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Don’t read the book. Seriously. Have horror films taught us nothing? Don’t read the book, don’t open the door, don’t ever go into the basement, and if you have a creepy kid, maybe think about offering him or her to a loving, unsuspecting family. (But don’t adopt. Orphans are bad news, too.)

It seems nearly impossible to avoid the tropes of the genre, though, so in The Babadook—an anagram of, guess what, bad book—single mom Amelia (Essie Davis) and her weird son, Samuel (Noah Wiseman), try to have a nice moment before bed by thumbing through the children’s hardcover Sam found on the shelf. It’s a pop-up book, but its images and message aren’t so kid-friendly.

First-time writer-director Jennifer Kent has crafted a fairly commendable thriller, offering characters with more depth than Halloween decorations and avoiding cheap jumps or I-totally-saw-that-coming twists. But when it comes to the little things, there’s a slim line between homage and theft. It seems as if every time you think, “I really like X about The Babadook,” you soon realize that X has been done before.

Kent references The Shining, The Omen, and The Exorcist most clearly in her story about Amelia’s grief over her husband getting killed the night he drove her to the hospital to deliver Sam. She can’t move past it, thus it haunts her; Sam senses her distance from and perhaps even resentment of him, thus he misbehaves to the point of violence and claims to see monsters. Neither can really be considered functional.

The Babadook doesn’t telegraph the direction in which it’s headed, and even when plot details feel familiar, the performances make it a worthwhile sit. Wiseman’s turn as a young boy struggling with emotions he can’t yet understand is precociously nuanced, going beyond the usual horror requirement that a child be pale and say unwittingly chilly things.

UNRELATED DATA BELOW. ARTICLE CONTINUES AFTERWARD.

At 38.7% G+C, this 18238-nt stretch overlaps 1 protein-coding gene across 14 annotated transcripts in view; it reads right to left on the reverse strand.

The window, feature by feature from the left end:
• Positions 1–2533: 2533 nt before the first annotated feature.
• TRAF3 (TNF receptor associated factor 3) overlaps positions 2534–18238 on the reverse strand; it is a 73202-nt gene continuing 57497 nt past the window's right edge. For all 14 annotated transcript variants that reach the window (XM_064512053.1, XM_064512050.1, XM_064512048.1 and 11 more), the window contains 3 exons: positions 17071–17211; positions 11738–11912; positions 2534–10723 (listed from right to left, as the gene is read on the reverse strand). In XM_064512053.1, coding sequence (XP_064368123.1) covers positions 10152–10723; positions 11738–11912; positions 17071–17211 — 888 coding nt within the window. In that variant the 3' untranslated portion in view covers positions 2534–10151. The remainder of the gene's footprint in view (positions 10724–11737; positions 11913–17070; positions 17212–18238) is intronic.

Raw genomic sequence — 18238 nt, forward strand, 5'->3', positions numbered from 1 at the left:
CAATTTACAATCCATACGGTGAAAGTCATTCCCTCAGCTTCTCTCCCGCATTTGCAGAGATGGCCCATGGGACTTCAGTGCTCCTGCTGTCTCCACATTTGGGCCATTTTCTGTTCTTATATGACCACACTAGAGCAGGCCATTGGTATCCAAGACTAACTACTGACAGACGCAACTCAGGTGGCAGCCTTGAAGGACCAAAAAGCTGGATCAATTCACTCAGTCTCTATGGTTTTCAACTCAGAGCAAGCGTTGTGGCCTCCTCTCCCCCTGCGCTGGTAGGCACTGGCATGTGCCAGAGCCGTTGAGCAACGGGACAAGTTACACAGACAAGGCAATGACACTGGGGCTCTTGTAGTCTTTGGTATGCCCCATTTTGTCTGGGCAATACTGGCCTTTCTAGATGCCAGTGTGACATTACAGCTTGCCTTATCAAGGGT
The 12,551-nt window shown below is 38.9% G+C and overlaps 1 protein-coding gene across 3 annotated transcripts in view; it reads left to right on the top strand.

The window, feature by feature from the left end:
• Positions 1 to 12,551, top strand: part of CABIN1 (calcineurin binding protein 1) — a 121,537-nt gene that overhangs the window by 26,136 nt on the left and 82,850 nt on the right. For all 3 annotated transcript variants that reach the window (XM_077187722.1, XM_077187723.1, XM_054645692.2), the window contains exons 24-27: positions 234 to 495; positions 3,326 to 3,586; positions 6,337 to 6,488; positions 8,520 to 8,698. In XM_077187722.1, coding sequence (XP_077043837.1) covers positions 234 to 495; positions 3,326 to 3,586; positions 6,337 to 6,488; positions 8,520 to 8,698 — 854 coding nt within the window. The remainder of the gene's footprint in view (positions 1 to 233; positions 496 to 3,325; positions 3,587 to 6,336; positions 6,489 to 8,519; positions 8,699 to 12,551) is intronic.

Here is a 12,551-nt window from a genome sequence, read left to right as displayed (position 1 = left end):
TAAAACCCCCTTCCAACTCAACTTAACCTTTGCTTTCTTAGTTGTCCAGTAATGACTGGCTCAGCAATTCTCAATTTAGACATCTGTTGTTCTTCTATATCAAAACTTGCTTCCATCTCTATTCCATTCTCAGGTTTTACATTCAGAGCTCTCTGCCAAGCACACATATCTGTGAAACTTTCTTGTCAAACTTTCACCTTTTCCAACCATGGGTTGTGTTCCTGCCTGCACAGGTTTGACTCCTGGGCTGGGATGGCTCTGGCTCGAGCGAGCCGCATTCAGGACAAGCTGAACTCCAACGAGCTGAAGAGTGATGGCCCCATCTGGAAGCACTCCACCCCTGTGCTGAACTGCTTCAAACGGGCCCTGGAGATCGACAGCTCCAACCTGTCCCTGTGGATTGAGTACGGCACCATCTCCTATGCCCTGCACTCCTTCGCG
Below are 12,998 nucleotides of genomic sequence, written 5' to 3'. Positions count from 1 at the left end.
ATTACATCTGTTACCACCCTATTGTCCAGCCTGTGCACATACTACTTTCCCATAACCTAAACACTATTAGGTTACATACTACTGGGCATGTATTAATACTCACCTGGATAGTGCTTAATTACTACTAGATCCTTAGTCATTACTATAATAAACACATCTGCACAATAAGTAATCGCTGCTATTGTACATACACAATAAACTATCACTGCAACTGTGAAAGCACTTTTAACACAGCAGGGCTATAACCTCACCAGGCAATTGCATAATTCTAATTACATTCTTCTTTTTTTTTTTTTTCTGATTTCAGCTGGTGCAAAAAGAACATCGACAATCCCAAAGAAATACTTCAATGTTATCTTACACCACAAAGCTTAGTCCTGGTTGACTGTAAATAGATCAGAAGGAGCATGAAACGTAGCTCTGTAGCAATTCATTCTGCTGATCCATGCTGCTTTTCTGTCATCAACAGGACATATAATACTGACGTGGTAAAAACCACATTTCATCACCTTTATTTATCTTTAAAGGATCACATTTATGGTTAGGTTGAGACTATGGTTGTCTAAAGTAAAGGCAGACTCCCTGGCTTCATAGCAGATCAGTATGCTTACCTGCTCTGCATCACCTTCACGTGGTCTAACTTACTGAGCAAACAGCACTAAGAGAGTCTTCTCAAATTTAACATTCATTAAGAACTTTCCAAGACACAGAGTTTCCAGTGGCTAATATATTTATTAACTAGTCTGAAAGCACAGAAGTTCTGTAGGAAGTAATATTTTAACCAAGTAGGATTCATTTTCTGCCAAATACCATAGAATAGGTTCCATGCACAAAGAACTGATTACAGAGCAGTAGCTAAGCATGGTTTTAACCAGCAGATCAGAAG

Davis, on whose shoulders the film rests, gives an award-worthy portrayal of a woman on the verge. The often lightning-fast mood changes Kent asks of her star would seem absurd from a less capable actor; Amelia is loving, desperate, angry, mournful, menacing, fearful, and fierce at various points in the script, which, if you trim the extremes, makes her human. You imagine that once filming wrapped, Davis was in need of a long vacation.

The final scenes of The Babadook are open-ended, sure to lead you either to thoughtful discussion or immediate dismissal. It’s ultimately a slow-burn piece of horror that feels restrained even when it escalates. If you’re looking for the big scares its trailers imply, you’ll leave disappointed. If you’re aware that it’s been nearly unanimously praised, you’ll get the same result. Kent’s debut is inarguably a noteworthy one, but despite some novel patchwork, it also suggests that there’s nothing new under the bed.

The film is now playing at West End Cinema.